Within business organisations, human resources (HR) teams have been at the forefront of innovating their business practices through operationalising emerging technologies such as artificial intelligence (AI) and incorporating them into their talent sourcing and talent management practices.
While this can offer numerous benefits for businesses, candidates, and employees, such practices are being increasingly targeted by regulations to promote (or rather mandate) transparency. In this blog post, we summarise some of the emerging legislation seeking to promote greater transparency around hiring and promotion practices, focusing on efforts in the US.
In 2021, Colorado’s Equal Pay for Equal Work Act went into effect, making it the first pay transparency law in the United States. The law requires employers with Colorado-based employees to disclose salary or pay range for open positions. The aim is to ensure that people have the information they need so that they can negotiate for equitable salaries.
Although introduced fairly recently, the law is already having a significant impact, with 99% of employers in Colorado being in compliance with the Equal Pay for Equal Work Act, and similar numbers expected across relevant jurisdictions. While the Director of the division responsible for enforcing this law noted that in the beginning companies attempted to act in bad faith or find loopholes, now the message is clear. There is no meaningful way to circumvent mandated transparency.
Setting a precedent across the country, other laws on the same vertical have gone into effect as well. For example, last year New York City’s own version of the pay transparency act went into effect and now such laws are in effect in 17 states across the country; California, Washington and Rhode Island enacting their own laws as recent as 1 January 2023.
In California, law SB 1162 went into effect in January, and similar to Colorado’s law, employers are expected to be including either salary or hourly wage ranges on their job posting – even if these are nation-wide – so long as the position could be filled by someone residing in California. The law applies to businesses with at least 15 employees, where only 1 has to be working in California for the law to apply, broadening the scope of the law. Failure to follow the law can result in civil penalties of up to $10,000 per violation.
It is estimated that now ¼ of the US population resides in an area covered by a pay transparency law, with California likely to set an even more fast-moving precedent across the states. The premise of the pay transparency laws is to help the pave way for pay equity, protecting prospective and current employees from being underpaid by employers acting in bad faith, as well as to further ensure historically underpaid groups such as women and racialised employees have the opportunity to know how much they can be paid and should be paid.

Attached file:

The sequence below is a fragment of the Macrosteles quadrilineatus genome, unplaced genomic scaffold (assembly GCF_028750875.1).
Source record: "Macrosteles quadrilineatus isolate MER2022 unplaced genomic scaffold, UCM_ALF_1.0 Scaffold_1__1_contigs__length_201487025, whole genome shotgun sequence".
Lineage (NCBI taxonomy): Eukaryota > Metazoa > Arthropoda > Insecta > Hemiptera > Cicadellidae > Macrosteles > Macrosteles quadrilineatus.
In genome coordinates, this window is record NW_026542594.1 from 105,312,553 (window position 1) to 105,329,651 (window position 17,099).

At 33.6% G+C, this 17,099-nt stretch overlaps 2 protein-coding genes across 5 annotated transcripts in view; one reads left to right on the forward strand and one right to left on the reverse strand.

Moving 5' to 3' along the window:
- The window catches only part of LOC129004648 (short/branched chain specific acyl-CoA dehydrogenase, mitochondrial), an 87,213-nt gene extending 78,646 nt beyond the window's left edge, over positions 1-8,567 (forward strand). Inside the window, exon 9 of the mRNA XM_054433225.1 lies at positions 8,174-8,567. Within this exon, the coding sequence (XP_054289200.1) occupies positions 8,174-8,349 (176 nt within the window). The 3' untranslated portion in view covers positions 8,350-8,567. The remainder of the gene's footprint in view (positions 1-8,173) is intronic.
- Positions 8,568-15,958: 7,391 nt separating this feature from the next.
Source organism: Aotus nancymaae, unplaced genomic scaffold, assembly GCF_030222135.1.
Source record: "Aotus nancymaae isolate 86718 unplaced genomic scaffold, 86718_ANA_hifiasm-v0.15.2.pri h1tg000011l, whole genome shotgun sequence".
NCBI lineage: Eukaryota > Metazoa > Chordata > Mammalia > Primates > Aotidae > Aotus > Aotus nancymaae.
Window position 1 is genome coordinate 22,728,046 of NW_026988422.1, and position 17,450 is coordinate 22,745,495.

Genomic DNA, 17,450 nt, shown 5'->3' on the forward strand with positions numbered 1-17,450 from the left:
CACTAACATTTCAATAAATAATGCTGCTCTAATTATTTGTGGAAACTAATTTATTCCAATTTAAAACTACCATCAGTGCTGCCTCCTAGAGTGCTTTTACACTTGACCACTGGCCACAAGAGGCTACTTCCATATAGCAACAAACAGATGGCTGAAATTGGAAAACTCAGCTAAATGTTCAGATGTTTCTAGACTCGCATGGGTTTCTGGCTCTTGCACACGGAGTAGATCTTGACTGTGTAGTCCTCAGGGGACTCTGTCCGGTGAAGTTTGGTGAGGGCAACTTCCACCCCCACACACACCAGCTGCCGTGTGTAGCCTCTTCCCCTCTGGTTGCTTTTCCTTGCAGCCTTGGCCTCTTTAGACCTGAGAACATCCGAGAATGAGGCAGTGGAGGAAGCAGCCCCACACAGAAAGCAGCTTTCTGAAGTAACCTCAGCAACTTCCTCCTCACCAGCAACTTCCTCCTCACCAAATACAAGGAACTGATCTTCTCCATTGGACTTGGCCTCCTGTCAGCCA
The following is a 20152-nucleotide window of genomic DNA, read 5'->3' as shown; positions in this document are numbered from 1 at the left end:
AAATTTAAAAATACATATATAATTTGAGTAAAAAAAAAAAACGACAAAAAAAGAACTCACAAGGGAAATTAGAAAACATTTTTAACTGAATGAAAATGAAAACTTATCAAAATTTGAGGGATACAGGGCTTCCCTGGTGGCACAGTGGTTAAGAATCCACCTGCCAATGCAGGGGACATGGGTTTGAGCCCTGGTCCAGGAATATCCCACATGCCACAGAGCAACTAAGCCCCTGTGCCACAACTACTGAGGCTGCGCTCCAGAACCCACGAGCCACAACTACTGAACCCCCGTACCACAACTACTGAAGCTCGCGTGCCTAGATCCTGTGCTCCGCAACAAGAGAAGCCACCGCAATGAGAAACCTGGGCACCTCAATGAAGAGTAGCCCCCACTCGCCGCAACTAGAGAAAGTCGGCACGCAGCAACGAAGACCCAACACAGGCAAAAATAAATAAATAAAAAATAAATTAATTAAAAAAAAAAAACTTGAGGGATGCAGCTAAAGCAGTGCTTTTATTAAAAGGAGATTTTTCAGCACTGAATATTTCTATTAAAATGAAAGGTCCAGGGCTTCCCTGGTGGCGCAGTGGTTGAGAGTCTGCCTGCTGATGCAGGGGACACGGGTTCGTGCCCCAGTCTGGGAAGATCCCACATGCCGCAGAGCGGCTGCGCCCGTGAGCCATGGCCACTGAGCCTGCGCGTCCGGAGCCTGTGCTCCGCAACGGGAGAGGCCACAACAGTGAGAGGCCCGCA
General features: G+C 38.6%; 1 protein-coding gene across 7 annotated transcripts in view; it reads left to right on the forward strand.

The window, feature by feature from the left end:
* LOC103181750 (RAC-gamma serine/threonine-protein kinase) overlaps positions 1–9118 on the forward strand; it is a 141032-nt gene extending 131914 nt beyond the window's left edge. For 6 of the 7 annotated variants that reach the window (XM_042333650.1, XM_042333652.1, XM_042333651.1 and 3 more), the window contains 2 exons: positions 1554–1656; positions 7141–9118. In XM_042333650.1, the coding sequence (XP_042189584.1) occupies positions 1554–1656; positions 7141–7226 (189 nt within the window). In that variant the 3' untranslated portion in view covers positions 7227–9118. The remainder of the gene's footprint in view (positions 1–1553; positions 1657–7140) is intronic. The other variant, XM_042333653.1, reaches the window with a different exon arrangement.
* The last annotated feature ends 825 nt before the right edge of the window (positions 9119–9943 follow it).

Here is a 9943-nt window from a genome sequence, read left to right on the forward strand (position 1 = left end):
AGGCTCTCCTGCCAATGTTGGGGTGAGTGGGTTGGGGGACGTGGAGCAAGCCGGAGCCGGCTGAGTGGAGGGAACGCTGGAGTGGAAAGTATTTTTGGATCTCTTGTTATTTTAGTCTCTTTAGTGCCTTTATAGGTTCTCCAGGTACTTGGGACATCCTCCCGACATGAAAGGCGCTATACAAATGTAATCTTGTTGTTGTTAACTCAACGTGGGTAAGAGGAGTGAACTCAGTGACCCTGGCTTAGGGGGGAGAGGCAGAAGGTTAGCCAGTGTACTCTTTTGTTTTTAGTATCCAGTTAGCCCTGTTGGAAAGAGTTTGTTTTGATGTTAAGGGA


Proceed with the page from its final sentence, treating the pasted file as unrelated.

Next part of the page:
While the above laws target recruitment in general, New York City has specifically targeted automated employment decision tools (AEDTs) with its Local Law 144, colloquially known as the NYC Bias Audit Law 144.
Indeed, the New York City Council took decisive action to mandate bias audits of automated employment decision tools (AEDTs) used to evaluate employees for promotion or candidates for employment in New York City from 15 April 2023. The legislation states that bias audits should include, at a minimum, testing for disparate impact, or discriminatory outcomes, against component 1 categories required to be reported by employers under subsection (c) of section 2000e-8 of title 42 of the United States Code as specified in part 1602.7 of title 29 of the code of federal regulations. Rules proposed by the Department of Consumer and Worker Protection further clarify this, explicating that the audits, at minimum, should cover each race/ethnicity and sex category that is required to be reported to the Equal Employment Opportunity Commission (EEOC), with an updated version of the rules also specifying that intersectional analysis must be carried out in addition to standalone analysis.
While the law is targeted at auditing for bias, the major contribution of the legislation is transparency. This is because employers and employment agencies who are subject to these audits must make a summary of the results of the bias audit publicly available on their website. This will allow candidates and employees to make more informed decisions about their interactions with the tool and what it could mean for someone like them.
In addition to these regulatory efforts, there has recently been an overall cultural shift in the US to address bias and discrimination, resulting from both human and technical sources, with transparency also being cited as a governance best practice within both legal frameworks and voluntary standards, such as NIST’s AI Risk Management Framework 1.0 (AI RMF 1.0). As such, there are growing expectations for businesses to inform consumers about the use of AI and when they are interacting with it.
Holistic AI has pioneered the field of responsible AI and empowers enterprises to adopt and scale AI confidently. Our team has the technical expertise needed to identify and mitigate risks, and our policy experts use that knowledge of and act on proposed regulations to inform our product. Get in touch with a team member or schedule a call to find out how you can take steps towards external assurance.
Written by Ashyana-Jasmine Kachra, Policy Associate at Holistic AI and Airlie Hilliard, Senior Researcher at Holistic AI.
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